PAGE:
There is a very powerful Rabbeinu Bechaye later in the parsha. The pasuk in Yechezkel says, “The Mizbayach [Altar] was of wood, three cubits tall and its length was two cubits including its corners; its surface and its sides were of wood. He said to me, ‘This is the Shulchan [Table] that is before Hashem'” [41:22]. The pasuk begins talking about the Mizbayach and ends up speaking about the Shulchan. Our Sages say [Brachos 25a] that this hints at the fact that when the Bais HaMikdash [Temple] was standing, a person achieved atonement via the Mizbayach. Now that the Bais HaMikdash is no longer standing, a person achieves atonement via the Shulchan.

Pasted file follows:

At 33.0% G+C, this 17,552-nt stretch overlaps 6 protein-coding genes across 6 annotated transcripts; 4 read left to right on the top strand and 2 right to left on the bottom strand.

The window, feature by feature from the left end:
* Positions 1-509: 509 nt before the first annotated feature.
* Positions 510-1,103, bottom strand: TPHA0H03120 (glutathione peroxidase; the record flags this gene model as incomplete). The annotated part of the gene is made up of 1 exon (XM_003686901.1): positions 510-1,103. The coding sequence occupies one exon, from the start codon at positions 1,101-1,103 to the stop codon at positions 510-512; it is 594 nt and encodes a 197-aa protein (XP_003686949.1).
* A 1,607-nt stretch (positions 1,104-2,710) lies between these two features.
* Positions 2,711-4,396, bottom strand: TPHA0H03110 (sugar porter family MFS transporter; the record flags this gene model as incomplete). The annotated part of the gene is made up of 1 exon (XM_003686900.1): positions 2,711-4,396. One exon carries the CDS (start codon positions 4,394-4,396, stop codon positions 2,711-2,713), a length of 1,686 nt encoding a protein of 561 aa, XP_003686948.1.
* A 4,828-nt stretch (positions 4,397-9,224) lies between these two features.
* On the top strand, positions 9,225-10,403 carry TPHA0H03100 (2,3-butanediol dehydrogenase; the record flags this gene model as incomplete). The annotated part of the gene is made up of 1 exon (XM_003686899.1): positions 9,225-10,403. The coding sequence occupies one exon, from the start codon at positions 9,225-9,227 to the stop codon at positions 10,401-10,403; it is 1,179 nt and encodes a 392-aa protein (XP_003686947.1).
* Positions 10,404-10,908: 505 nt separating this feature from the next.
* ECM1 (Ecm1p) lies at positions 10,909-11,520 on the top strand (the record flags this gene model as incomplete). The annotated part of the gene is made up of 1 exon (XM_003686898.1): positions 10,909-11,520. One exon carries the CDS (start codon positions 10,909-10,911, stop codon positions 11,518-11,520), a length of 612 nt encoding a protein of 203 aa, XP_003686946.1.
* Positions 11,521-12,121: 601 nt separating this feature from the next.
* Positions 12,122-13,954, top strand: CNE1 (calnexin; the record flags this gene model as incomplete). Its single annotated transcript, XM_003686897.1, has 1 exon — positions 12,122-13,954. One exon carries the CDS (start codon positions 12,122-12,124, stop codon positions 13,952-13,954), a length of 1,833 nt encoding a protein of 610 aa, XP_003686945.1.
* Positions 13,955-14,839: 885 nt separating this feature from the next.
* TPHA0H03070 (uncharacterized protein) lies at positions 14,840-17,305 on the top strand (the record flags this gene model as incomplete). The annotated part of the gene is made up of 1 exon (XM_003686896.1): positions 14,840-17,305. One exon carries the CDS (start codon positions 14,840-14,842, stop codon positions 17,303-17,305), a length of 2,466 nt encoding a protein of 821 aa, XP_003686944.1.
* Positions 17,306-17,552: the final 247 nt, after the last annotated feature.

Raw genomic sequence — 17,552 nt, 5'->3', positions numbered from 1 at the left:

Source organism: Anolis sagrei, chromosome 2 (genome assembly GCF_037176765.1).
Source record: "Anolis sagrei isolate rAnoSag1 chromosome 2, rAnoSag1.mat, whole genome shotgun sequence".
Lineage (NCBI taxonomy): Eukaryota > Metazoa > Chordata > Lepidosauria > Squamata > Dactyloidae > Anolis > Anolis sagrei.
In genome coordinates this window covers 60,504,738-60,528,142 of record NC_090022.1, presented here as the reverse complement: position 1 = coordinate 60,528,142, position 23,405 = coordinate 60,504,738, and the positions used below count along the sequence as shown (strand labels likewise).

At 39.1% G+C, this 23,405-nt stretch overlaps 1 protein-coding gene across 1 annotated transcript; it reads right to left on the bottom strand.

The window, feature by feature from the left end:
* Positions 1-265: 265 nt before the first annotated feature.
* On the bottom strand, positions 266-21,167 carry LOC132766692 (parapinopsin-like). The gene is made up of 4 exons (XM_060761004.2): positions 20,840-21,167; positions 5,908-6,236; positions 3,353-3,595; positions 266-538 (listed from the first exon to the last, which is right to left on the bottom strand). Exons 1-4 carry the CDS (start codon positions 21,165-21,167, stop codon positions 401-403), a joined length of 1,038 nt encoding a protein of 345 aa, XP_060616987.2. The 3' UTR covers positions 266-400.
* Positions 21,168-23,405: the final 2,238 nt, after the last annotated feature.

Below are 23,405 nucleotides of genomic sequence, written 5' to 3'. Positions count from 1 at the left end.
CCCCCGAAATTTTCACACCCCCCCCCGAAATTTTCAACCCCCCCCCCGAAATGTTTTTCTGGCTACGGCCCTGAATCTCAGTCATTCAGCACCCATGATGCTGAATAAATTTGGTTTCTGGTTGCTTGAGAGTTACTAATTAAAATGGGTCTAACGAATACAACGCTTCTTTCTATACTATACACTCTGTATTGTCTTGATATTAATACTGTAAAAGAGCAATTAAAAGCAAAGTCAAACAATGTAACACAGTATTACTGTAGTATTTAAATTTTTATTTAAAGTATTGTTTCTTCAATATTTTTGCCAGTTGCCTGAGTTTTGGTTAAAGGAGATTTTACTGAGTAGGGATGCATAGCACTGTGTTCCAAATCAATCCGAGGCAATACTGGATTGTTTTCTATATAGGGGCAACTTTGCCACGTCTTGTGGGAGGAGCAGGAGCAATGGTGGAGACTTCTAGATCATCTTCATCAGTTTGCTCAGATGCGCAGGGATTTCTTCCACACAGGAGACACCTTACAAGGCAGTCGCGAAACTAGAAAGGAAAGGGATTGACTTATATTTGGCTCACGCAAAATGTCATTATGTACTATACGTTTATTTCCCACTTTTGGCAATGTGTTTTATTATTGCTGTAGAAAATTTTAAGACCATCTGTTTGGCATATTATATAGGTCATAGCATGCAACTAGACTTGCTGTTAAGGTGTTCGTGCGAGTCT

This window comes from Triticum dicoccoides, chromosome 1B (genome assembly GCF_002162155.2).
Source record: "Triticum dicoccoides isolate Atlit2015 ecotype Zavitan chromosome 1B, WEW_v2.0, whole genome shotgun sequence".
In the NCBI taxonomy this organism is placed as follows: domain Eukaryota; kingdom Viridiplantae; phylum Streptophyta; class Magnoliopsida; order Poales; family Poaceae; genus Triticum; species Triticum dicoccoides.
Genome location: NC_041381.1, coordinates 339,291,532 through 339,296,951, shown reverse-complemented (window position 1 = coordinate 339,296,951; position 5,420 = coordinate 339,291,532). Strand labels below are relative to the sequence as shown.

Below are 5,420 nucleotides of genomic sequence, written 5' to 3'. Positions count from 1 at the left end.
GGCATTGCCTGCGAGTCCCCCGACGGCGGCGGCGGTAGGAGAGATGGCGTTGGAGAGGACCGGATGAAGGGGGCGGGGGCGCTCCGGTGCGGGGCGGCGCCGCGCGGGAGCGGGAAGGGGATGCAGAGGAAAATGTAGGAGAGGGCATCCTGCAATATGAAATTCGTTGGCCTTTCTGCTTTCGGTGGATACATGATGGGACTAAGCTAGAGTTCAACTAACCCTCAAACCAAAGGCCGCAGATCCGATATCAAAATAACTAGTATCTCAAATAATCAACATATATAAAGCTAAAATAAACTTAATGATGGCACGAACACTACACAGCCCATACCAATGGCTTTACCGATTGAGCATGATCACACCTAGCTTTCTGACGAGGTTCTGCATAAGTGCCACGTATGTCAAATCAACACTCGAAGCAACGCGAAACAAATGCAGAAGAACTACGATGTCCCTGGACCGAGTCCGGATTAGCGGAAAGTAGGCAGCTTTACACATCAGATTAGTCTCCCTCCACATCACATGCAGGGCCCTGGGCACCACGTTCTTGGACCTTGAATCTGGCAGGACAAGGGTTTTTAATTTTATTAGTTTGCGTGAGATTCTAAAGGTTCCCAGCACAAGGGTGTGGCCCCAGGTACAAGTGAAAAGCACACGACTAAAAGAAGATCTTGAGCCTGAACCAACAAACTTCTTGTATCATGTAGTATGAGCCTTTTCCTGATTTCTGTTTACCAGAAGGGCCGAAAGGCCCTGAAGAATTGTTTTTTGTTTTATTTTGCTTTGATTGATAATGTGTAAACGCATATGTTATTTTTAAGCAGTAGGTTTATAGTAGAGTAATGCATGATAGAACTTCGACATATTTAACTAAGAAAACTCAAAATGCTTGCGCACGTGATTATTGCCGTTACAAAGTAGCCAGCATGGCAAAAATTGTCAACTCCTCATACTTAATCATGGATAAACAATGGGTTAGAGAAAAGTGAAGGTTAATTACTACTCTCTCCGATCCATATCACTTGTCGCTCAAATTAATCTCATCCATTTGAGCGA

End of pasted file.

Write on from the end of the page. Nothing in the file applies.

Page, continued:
However, the question can be asked: Why does the Shulchan help more than the Aron? When the Bais HaMikdash is no longer standing, the Shulchan that existed in the Bais HaMikdash no longer exists either. Why is the Shulchan better than the Aron, when we have neither of them? The intent is that one’s own dining room table provides atonement.

One’s dining room table can be one’s ticket to the World to Come. The kindness that one performs around his dining room table (by inviting guests and feeding those in need) will be the means by which a person achieves atonement nowadays that we do not have an Mizbayach.

Rabbeinu Bechaye adds that it was the custom of pious people in France to use the wood of their dining room table as building materials for their own coffins. Imagine — being buried in one’s dining room table! Why? The purpose was to teach them that they would not take a dime with them. Nothing will escort us to the next world except the charity that we gave during our life and the kindness that we showed towards others around our table.